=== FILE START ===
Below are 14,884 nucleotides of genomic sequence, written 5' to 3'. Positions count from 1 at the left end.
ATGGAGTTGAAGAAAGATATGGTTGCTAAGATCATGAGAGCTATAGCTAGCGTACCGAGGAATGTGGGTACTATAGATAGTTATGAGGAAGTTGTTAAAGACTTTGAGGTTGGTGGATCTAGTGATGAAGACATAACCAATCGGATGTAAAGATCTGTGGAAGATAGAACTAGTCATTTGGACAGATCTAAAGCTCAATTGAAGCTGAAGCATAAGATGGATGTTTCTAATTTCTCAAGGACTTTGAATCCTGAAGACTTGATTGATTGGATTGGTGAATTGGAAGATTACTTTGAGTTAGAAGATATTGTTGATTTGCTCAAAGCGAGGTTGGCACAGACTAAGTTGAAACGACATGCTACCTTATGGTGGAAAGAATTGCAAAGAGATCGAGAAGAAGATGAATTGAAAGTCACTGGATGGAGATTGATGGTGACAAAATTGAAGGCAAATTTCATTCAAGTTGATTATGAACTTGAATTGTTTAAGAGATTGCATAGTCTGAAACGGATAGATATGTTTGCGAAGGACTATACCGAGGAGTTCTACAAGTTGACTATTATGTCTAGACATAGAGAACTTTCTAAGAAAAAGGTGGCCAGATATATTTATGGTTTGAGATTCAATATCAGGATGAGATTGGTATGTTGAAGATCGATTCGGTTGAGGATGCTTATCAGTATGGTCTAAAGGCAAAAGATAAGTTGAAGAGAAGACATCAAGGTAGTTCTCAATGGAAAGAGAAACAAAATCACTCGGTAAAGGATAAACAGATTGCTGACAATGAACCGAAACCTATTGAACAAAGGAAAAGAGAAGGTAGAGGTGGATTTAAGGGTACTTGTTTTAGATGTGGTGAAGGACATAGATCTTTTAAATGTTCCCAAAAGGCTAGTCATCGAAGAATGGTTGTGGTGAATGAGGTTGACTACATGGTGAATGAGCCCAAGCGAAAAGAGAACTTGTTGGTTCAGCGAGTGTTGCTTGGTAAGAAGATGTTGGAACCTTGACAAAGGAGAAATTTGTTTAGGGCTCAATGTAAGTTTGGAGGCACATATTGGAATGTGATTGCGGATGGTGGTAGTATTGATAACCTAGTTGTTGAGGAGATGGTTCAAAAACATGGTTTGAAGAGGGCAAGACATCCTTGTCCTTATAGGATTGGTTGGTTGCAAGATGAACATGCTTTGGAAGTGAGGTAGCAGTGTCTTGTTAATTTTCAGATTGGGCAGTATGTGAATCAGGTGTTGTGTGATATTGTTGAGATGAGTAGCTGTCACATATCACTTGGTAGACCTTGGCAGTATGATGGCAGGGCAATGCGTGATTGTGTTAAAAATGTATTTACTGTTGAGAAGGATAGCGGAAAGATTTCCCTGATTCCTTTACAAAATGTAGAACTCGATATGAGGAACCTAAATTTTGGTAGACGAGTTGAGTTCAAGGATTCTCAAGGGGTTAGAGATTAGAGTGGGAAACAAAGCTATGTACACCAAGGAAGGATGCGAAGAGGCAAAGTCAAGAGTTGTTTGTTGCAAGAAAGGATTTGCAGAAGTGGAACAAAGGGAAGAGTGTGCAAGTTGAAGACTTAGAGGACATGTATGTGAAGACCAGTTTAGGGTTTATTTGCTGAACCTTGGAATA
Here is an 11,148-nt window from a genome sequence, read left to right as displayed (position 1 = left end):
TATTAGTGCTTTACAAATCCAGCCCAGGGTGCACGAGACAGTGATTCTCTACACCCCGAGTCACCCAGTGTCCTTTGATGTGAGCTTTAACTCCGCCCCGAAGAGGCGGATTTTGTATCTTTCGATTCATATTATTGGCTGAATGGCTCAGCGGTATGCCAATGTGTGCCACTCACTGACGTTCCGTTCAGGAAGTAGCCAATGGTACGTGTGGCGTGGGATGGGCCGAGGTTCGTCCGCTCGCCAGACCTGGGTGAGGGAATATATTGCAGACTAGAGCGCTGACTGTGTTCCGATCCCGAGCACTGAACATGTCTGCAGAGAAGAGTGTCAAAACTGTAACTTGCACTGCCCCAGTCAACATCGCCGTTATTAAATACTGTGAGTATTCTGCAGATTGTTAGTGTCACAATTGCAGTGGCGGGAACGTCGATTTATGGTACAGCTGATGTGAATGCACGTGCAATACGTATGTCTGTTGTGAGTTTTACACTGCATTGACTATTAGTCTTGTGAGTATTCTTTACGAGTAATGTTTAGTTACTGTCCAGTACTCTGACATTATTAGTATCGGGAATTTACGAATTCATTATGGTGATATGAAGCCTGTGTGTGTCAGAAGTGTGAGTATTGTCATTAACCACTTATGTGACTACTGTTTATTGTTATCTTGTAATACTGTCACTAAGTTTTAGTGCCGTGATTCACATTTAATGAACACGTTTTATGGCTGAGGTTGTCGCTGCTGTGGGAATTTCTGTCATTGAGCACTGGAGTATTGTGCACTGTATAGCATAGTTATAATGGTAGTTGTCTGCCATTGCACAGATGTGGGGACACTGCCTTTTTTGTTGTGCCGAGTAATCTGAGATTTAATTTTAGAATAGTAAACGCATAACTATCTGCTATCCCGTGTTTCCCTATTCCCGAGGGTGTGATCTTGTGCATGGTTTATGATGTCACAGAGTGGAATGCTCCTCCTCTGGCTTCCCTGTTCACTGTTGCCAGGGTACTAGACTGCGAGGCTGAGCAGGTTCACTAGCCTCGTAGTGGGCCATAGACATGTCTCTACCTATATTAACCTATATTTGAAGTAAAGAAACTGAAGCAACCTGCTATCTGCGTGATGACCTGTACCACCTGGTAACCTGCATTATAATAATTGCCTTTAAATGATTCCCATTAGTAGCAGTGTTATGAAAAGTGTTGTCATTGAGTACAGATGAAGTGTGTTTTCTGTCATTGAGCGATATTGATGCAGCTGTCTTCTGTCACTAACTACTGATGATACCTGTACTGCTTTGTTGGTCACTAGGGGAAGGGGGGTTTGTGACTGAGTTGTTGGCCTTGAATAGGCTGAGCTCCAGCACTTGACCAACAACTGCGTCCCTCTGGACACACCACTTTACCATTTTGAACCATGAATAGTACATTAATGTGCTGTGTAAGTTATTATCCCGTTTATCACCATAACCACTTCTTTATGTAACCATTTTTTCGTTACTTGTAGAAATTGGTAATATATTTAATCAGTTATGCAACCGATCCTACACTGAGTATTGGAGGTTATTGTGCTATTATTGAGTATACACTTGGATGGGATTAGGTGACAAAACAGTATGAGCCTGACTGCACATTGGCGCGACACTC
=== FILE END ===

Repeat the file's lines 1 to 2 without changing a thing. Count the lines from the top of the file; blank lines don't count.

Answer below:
Below are 14,884 nucleotides of genomic sequence, written 5' to 3'. Positions count from 1 at the left end.
ATGGAGTTGAAGAAAGATATGGTTGCTAAGATCATGAGAGCTATAGCTAGCGTACCGAGGAATGTGGGTACTATAGATAGTTATGAGGAAGTTGTTAAAGACTTTGAGGTTGGTGGATCTAGTGATGAAGACATAACCAATCGGATGTAAAGATCTGTGGAAGATAGAACTAGTCATTTGGACAGATCTAAAGCTCAATTGAAGCTGAAGCATAAGATGGATGTTTCTAATTTCTCAAGGACTTTGAATCCTGAAGACTTGATTGATTGGATTGGTGAATTGGAAGATTACTTTGAGTTAGAAGATATTGTTGATTTGCTCAAAGCGAGGTTGGCACAGACTAAGTTGAAACGACATGCTACCTTATGGTGGAAAGAATTGCAAAGAGATCGAGAAGAAGATGAATTGAAAGTCACTGGATGGAGATTGATGGTGACAAAATTGAAGGCAAATTTCATTCAAGTTGATTATGAACTTGAATTGTTTAAGAGATTGCATAGTCTGAAACGGATAGATATGTTTGCGAAGGACTATACCGAGGAGTTCTACAAGTTGACTATTATGTCTAGACATAGAGAACTTTCTAAGAAAAAGGTGGCCAGATATATTTATGGTTTGAGATTCAATATCAGGATGAGATTGGTATGTTGAAGATCGATTCGGTTGAGGATGCTTATCAGTATGGTCTAAAGGCAAAAGATAAGTTGAAGAGAAGACATCAAGGTAGTTCTCAATGGAAAGAGAAACAAAATCACTCGGTAAAGGATAAACAGATTGCTGACAATGAACCGAAACCTATTGAACAAAGGAAAAGAGAAGGTAGAGGTGGATTTAAGGGTACTTGTTTTAGATGTGGTGAAGGACATAGATCTTTTAAATGTTCCCAAAAGGCTAGTCATCGAAGAATGGTTGTGGTGAATGAGGTTGACTACATGGTGAATGAGCCCAAGCGAAAAGAGAACTTGTTGGTTCAGCGAGTGTTGCTTGGTAAGAAGATGTTGGAACCTTGACAAAGGAGAAATTTGTTTAGGGCTCAATGTAAGTTTGGAGGCACATATTGGAATGTGATTGCGGATGGTGGTAGTATTGATAACCTAGTTGTTGAGGAGATGGTTCAAAAACATGGTTTGAAGAGGGCAAGACATCCTTGTCCTTATAGGATTGGTTGGTTGCAAGATGAACATGCTTTGGAAGTGAGGTAGCAGTGTCTTGTTAATTTTCAGATTGGGCAGTATGTGAATCAGGTGTTGTGTGATATTGTTGAGATGAGTAGCTGTCACATATCACTTGGTAGACCTTGGCAGTATGATGGCAGGGCAATGCGTGATTGTGTTAAAAATGTATTTACTGTTGAGAAGGATAGCGGAAAGATTTCCCTGATTCCTTTACAAAATGTAGAACTCGATATGAGGAACCTAAATTTTGGTAGACGAGTTGAGTTCAAGGATTCTCAAGGGGTTAGAGATTAGAGTGGGAAACAAAGCTATGTACACCAAGGAAGGATGCGAAGAGGCAAAGTCAAGAGTTGTTTGTTGCAAGAAAGGATTTGCAGAAGTGGAACAAAGGGAAGAGTGTGCAAGTTGAAGACTTAGAGGACATGTATGTGAAGACCAGTTTAGGGTTTATTTGCTGAACCTTGGAATA